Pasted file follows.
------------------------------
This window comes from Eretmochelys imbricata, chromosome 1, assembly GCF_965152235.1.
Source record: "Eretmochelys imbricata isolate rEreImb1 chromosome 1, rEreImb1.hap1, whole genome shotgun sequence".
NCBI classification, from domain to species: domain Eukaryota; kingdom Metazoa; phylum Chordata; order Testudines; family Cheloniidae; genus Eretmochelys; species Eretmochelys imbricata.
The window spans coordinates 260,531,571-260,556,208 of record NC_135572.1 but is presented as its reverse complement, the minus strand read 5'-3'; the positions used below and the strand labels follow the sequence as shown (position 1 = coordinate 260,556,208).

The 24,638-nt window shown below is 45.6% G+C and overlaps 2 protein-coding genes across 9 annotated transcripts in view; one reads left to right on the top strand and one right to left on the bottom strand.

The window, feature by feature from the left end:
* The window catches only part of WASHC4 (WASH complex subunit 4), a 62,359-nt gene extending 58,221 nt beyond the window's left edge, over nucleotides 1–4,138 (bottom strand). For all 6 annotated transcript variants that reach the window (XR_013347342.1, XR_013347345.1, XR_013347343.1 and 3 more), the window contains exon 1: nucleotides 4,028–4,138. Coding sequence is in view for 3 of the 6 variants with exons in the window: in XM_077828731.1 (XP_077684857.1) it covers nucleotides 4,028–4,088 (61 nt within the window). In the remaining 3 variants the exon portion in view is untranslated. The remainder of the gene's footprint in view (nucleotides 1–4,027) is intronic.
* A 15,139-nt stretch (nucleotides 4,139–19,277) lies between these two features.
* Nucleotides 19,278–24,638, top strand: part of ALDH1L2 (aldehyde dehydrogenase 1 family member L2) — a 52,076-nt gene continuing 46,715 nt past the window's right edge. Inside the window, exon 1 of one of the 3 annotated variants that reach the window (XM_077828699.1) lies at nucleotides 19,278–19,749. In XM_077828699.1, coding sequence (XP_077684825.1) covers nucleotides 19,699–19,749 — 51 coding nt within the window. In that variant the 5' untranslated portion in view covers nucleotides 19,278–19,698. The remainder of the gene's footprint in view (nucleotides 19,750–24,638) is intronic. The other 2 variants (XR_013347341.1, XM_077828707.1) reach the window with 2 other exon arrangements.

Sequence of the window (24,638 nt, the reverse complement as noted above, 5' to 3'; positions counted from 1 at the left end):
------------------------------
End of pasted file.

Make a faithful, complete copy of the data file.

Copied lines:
This window comes from Eretmochelys imbricata, chromosome 1, assembly GCF_965152235.1.
Source record: "Eretmochelys imbricata isolate rEreImb1 chromosome 1, rEreImb1.hap1, whole genome shotgun sequence".
NCBI classification, from domain to species: domain Eukaryota; kingdom Metazoa; phylum Chordata; order Testudines; family Cheloniidae; genus Eretmochelys; species Eretmochelys imbricata.
The window spans coordinates 260,531,571-260,556,208 of record NC_135572.1 but is presented as its reverse complement, the minus strand read 5'-3'; the positions used below and the strand labels follow the sequence as shown (position 1 = coordinate 260,556,208).

The 24,638-nt window shown below is 45.6% G+C and overlaps 2 protein-coding genes across 9 annotated transcripts in view; one reads left to right on the top strand and one right to left on the bottom strand.

The window, feature by feature from the left end:
* The window catches only part of WASHC4 (WASH complex subunit 4), a 62,359-nt gene extending 58,221 nt beyond the window's left edge, over nucleotides 1–4,138 (bottom strand). For all 6 annotated transcript variants that reach the window (XR_013347342.1, XR_013347345.1, XR_013347343.1 and 3 more), the window contains exon 1: nucleotides 4,028–4,138. Coding sequence is in view for 3 of the 6 variants with exons in the window: in XM_077828731.1 (XP_077684857.1) it covers nucleotides 4,028–4,088 (61 nt within the window). In the remaining 3 variants the exon portion in view is untranslated. The remainder of the gene's footprint in view (nucleotides 1–4,027) is intronic.
* A 15,139-nt stretch (nucleotides 4,139–19,277) lies between these two features.
* Nucleotides 19,278–24,638, top strand: part of ALDH1L2 (aldehyde dehydrogenase 1 family member L2) — a 52,076-nt gene continuing 46,715 nt past the window's right edge. Inside the window, exon 1 of one of the 3 annotated variants that reach the window (XM_077828699.1) lies at nucleotides 19,278–19,749. In XM_077828699.1, coding sequence (XP_077684825.1) covers nucleotides 19,699–19,749 — 51 coding nt within the window. In that variant the 5' untranslated portion in view covers nucleotides 19,278–19,698. The remainder of the gene's footprint in view (nucleotides 19,750–24,638) is intronic. The other 2 variants (XR_013347341.1, XM_077828707.1) reach the window with 2 other exon arrangements.

Sequence of the window (24,638 nt, the reverse complement as noted above, 5' to 3'; positions counted from 1 at the left end):